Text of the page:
You’re in a foreign land. Fearful and in pain. Above all, you want answers.
Sometimes, however, you need questions.
Is there anyone with you? Are you able to travel? Is your condition getting worse? Have you received any treatment so far?
These questions and many more like them are a crucial first step in ensuring Tangiers International can provide the most efficient and effective help to policy holders injured or taken ill while abroad.
By obtaining as much relevant information as possible about a patient’s location, ailment, medical history and mobility, Tangiers can make informed decisions about the best course of action – whether seeking medical treatment in country or arranging evacuation.
Franziska Gross, Tangiers International’s operations coordinator, knows this well.
She is often the first voice policy holders hear when they reach out to Tangiers International by phone – unsure of what will happen next or the assistance which will be available.
Luckily, they’re in safe hands.
Franziska, originally from Rostock, Germany, but now based in Mallorca, Spain, is well-versed in finding out exactly what Tangiers needs in order to facilitate treatment or emergency travel.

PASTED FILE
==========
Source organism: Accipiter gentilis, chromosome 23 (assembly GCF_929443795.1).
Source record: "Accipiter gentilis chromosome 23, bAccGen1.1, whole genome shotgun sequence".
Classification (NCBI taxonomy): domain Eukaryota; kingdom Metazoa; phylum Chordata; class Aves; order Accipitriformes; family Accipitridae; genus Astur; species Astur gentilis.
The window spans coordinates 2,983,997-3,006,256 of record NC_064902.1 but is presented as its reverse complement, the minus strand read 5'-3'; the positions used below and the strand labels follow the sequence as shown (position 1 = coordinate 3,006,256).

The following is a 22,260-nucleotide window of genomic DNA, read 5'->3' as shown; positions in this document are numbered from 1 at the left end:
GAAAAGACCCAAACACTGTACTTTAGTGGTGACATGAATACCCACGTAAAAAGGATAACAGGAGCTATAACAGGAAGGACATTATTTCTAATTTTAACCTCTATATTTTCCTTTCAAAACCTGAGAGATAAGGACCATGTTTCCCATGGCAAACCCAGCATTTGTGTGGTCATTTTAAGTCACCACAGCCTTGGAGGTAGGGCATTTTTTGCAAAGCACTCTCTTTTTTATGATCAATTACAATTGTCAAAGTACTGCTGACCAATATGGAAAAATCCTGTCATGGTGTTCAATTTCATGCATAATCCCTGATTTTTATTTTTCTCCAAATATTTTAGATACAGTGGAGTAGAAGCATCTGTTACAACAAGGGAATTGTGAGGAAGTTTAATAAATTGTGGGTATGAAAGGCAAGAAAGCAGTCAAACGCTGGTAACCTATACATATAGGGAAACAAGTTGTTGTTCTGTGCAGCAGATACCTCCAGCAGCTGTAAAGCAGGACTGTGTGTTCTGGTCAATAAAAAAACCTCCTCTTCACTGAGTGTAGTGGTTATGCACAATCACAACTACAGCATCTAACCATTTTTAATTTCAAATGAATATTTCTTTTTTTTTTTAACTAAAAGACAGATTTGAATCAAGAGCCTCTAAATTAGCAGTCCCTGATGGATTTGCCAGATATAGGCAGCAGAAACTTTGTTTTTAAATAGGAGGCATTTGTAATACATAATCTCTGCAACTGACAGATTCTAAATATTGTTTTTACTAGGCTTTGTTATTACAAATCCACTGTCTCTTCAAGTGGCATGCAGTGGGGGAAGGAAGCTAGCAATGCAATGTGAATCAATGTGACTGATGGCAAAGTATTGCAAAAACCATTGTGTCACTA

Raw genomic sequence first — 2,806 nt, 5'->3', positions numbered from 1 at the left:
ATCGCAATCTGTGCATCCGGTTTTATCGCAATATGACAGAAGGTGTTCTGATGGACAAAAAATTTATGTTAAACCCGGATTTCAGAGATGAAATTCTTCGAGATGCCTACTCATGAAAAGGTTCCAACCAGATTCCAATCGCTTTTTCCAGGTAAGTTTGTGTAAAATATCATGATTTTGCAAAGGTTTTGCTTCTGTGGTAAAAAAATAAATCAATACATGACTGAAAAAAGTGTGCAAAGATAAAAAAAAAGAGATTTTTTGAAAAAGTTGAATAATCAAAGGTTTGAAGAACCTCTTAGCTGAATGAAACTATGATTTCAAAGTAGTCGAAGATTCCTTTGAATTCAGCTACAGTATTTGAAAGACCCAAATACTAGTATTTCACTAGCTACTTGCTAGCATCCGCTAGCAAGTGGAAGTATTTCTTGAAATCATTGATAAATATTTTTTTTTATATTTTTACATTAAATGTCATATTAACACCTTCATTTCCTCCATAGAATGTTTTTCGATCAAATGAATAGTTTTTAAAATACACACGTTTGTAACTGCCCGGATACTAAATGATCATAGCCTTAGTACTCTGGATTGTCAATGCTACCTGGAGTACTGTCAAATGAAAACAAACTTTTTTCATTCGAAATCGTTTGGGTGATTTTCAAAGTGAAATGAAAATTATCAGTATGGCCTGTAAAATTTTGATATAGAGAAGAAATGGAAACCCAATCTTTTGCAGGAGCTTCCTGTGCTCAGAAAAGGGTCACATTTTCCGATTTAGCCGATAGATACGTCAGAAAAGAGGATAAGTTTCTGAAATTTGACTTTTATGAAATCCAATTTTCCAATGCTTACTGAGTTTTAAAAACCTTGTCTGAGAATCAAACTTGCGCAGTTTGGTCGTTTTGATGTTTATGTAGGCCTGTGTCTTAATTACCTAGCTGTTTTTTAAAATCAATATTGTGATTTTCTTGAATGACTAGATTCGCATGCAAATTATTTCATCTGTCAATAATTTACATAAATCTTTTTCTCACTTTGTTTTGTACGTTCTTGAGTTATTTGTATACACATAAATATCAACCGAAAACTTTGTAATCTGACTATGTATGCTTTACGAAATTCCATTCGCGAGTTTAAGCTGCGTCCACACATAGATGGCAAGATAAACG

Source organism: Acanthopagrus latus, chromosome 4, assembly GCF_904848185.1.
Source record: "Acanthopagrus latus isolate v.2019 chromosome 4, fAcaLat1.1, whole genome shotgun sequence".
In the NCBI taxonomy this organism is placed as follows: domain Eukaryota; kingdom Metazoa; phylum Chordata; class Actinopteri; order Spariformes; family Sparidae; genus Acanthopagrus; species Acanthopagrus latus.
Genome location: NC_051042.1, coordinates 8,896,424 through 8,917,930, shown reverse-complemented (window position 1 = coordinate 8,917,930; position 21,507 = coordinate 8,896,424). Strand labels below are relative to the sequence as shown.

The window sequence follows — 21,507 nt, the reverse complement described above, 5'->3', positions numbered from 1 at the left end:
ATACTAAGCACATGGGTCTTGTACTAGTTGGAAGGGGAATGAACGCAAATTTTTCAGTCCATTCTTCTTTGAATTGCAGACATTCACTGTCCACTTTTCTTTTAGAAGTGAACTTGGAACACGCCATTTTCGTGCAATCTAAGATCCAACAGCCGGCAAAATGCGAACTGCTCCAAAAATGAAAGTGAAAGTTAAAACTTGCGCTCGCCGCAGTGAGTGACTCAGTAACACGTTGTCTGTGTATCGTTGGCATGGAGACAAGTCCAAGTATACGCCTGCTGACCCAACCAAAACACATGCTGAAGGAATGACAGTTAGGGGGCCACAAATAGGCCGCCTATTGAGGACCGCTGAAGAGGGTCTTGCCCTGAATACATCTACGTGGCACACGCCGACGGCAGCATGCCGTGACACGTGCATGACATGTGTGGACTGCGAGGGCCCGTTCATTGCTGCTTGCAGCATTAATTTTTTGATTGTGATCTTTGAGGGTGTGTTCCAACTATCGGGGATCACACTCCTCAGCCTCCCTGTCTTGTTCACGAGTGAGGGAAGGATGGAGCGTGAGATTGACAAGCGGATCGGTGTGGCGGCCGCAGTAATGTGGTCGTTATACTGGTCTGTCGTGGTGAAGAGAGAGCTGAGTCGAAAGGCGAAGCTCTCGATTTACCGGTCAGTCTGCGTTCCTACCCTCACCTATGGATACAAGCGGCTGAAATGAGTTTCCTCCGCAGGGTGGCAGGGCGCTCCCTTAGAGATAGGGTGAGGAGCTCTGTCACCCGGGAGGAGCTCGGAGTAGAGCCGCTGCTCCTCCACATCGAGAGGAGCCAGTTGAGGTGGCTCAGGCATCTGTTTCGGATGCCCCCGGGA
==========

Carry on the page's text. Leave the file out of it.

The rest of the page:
She said: “The situations we come across can be quite challenging. First, we need to gather as much information as possible. There are so many variables which could affect how we deal with the situation: whether they’re in a very remote location, or whether they’re alone – anything like that really.
“The next step is reassuring them that we are in control of the situation. This involves giving them definitive guidance on what is going to happen next, what they need to do and how we will proceed.
“Of course, sometimes the situations are really tricky, but we need to maintain a professional demeanour – to reassure them that we know what we’re doing.”
Tangiers International operates in some of the world’s most remote or dangerous regions – assisting policy holders whose physical injuries may be exacerbated by local political instability, travel restrictions or a lack of adequate medical infrastructure.
Precise and targeted questioning allows the company to pinpoint exactly where it should be allocating its resources, whether instructing local field agents or third party providers to resolve specific issues.
It also provides the information needed to construct a preliminary timeframe of how the case will be handled – very reassuring for policy holders who may never have been in a comparable situation.
Franziska, who joined the Tangiers team in 2018, said: “It’s really important to explain to people how we are going to go forward. Give them a time frame so they know exactly what we can do for them.
“At the same time, we need to get all this information to our medical doctor who has to make a decision about whether it’s appropriate for them to stay there or if they need to be moved.
“But we also need to explain the challenges we may encounter. That’s what’s very important in the first phone call. So it’s a lot of small steps at the same time.”